Exploring the relationship between perceived personal well-being and clinical characteristics among youth who have accessed intensive mental health treatment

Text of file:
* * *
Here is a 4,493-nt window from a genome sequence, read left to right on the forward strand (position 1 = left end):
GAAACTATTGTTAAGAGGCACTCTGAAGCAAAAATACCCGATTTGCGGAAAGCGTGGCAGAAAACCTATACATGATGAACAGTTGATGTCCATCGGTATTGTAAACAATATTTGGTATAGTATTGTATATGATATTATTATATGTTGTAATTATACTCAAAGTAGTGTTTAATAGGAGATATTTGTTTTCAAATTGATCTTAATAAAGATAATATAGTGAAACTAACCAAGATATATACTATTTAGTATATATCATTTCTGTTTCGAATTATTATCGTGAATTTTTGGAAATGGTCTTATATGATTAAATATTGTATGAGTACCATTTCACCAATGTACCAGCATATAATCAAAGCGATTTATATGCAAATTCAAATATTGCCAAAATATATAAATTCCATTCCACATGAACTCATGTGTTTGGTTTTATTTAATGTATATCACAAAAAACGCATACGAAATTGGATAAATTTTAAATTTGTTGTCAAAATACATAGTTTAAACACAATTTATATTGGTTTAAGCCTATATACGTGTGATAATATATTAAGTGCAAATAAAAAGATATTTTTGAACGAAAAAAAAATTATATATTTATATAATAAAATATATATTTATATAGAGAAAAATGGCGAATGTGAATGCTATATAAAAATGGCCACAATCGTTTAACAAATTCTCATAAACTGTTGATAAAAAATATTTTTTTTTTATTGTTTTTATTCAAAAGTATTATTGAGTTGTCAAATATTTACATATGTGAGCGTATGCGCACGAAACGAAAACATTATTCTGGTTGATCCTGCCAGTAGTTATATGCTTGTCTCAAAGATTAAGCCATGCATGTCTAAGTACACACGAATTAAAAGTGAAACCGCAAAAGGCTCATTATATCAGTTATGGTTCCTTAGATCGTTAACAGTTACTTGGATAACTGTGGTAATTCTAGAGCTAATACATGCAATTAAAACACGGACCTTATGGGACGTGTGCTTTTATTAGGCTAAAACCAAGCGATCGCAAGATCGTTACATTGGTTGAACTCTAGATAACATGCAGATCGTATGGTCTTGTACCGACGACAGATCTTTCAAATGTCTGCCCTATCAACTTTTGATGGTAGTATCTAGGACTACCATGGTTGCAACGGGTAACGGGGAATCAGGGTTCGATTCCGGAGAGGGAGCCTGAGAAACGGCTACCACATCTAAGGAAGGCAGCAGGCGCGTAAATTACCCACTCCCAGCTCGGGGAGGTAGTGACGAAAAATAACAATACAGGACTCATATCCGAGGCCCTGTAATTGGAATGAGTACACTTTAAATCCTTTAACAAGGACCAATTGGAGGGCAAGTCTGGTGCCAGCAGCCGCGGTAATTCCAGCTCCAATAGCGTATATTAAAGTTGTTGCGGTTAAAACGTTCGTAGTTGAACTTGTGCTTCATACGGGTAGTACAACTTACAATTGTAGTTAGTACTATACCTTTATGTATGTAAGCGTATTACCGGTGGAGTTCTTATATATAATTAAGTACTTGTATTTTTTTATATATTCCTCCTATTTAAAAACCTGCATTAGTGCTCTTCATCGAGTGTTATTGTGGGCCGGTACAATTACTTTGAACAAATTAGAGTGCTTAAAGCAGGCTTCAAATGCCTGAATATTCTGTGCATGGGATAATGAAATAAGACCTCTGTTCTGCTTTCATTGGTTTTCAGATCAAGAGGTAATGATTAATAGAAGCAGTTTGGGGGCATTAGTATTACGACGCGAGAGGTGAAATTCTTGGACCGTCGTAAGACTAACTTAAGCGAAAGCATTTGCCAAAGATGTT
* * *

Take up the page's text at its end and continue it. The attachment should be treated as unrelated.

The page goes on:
High personal well-being has been found to be associated with many enduring benefits (Diener and Chan, 2011). However, researchers who have explored mental health disorders have often focused on pathology, and personal well-being has been overlooked. This study is part of a larger longitudinal, observational study on the psychosocial outcomes of children and youth who have accessed residential or intensive home-based treatment in five agencies in Ontario, Canada (Preyde et al., 2011). The purpose of this study was to explore the level of perceived personal well-being among a subsample of youth who accessed residential treatment (n=33) and intensive home based treatment (n=30). Youth completed a cross-sectional survey measuring personal well-being at 12-18 months post-discharge. Many youth reported high personal well-being. Demographic and clinical characteristics did not predict participants’ personal well-being scores, suggesting that no clear relationship exists between personal well-being and symptom severity and psychosocial functioning.